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Frontiers in Immunology



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Infection is a common and severe complication of burn injury: Sepsis accounts for 47% of postburn mortality. Burn-induced T cell suppression likely contributes to the increased infection susceptibility in burn patients. However, little is known about the kinetics of T cell dysfunction after burn and its underlying mechanisms. In this study, we show in a murine scald injury model that T cell activation of both CD4+ and CD8+ T cells as well as T cell cytokine production is suppressed acutely and persistently for at least 11 days after burn injury. Purified T cells from scald-injured mice exhibit normal T cell functions, indicating an extrinsically mediated defect. We further show that T cell dysfunction after burn appears to be cell-to-cell contact dependent and can be ameliorated by depletion of myeloid-derived suppressor cells. These cells expand after burn injury, particularly a subset expressing the checkpoint inhibitor CD172a, and infiltrate germinal centers. Expression of CD172a appears to be driven by ingestion of immature reticulocytes. Immature reticulocytes are drastically increased in the spleen of scald mice and may contribute to immunosuppression through more direct mechanisms as well. Overall, our study newly identifies two cell populations, myeloid-derived suppressor cells and immature reticulocytes, as well as the CD47/CD172a-signaling pathways as mediators of T cell suppressors after burn and thus opens up new research opportunities in the search for new therapies to combat increased infection susceptibility and the associated morbidity and mortality in burn victims.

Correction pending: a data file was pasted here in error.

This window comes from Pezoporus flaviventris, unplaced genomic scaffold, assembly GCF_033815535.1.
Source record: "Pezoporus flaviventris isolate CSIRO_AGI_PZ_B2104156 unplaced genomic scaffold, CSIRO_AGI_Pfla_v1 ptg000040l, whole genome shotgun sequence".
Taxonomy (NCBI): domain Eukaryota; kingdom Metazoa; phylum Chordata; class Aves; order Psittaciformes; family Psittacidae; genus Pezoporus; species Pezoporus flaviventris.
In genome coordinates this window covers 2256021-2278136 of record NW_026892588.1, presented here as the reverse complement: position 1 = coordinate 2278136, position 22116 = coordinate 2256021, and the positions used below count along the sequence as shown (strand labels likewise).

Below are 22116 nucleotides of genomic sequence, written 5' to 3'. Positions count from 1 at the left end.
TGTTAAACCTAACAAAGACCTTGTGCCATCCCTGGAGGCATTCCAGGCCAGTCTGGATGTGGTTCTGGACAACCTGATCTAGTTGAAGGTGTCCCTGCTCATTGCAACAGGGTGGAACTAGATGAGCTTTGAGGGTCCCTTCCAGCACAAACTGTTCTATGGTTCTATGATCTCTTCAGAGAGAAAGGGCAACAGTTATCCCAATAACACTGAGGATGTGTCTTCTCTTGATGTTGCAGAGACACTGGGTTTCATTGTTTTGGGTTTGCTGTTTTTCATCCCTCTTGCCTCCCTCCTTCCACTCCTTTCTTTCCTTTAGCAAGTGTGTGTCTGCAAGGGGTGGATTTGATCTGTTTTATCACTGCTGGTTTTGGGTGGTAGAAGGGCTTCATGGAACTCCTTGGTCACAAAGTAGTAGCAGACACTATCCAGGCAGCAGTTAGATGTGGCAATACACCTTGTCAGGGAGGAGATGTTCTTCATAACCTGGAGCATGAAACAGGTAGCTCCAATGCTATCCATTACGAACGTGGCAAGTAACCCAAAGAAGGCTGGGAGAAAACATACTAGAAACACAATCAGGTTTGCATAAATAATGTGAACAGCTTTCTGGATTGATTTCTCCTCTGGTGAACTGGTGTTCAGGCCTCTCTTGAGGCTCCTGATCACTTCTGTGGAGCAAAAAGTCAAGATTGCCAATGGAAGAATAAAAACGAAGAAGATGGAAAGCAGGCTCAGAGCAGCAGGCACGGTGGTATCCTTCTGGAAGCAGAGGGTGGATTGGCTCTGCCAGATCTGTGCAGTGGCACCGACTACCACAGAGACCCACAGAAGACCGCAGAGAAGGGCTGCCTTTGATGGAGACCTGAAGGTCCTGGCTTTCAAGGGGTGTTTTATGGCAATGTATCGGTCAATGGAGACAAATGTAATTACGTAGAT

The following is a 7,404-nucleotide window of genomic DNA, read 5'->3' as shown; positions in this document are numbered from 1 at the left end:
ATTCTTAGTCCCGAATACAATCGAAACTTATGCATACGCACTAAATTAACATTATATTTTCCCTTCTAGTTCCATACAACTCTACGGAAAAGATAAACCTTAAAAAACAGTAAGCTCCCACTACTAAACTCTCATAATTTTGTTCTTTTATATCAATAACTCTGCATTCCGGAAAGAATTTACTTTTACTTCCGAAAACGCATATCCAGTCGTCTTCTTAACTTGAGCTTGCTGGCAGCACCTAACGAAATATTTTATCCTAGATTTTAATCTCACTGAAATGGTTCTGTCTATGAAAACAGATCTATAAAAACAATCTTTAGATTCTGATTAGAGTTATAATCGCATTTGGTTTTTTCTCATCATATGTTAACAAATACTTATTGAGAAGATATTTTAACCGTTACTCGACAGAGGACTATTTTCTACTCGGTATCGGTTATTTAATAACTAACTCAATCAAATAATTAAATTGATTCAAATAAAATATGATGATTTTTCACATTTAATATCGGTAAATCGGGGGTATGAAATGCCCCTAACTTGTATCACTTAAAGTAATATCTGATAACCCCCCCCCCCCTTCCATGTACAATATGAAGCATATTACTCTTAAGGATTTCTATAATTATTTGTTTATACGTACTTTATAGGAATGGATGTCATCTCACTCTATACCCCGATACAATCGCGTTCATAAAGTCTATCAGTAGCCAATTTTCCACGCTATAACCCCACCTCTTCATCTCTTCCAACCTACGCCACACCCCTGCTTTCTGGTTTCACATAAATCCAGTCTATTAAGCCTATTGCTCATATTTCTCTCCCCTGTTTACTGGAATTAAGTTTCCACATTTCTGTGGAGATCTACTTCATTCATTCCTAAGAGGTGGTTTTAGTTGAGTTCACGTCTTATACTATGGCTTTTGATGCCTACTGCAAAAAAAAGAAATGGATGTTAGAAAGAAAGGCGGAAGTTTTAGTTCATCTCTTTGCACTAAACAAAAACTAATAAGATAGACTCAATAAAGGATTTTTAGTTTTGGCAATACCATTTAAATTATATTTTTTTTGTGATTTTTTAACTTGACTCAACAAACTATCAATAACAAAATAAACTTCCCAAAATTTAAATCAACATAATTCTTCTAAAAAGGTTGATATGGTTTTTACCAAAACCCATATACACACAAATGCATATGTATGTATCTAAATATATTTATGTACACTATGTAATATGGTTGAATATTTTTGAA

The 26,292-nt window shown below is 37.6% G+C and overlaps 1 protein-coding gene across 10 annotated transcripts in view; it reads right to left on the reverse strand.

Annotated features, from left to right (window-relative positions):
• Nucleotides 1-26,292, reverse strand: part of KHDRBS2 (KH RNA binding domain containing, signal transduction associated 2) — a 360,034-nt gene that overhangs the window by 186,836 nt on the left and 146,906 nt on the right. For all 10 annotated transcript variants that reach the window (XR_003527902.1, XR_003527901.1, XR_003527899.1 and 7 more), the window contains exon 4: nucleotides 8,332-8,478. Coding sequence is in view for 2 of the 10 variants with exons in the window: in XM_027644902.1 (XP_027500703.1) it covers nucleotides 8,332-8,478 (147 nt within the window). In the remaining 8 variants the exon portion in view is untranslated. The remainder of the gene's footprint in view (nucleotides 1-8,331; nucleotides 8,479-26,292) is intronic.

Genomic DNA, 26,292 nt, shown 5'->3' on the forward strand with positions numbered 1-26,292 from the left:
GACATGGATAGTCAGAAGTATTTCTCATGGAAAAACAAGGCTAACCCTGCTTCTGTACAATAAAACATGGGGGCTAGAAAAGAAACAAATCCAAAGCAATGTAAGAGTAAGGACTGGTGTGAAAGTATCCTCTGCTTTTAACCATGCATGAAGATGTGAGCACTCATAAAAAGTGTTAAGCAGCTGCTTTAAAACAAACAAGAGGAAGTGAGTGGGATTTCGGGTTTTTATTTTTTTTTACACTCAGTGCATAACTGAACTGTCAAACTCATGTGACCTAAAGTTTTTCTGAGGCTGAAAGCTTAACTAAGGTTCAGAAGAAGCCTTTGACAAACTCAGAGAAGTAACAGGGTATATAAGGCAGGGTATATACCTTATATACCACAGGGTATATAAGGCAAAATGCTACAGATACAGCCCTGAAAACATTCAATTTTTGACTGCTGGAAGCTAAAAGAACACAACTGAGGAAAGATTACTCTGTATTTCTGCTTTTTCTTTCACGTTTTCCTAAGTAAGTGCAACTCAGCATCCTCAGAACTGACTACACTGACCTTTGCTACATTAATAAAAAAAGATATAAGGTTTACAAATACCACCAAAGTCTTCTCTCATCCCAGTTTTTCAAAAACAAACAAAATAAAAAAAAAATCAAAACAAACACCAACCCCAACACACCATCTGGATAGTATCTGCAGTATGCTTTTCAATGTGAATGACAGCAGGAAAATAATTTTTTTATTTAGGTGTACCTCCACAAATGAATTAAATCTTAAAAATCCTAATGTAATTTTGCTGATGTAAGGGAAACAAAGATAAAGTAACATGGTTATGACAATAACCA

Adaptive immunity; Immunosuppression; Myeloid-derived suppressor cells; Immature reticulocytes; Immune-checkpoint inhibitors


Immunology and Infectious Disease | Trauma

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Creative Commons Attribution 4.0 License
This work is licensed under a Creative Commons Attribution 4.0 License.

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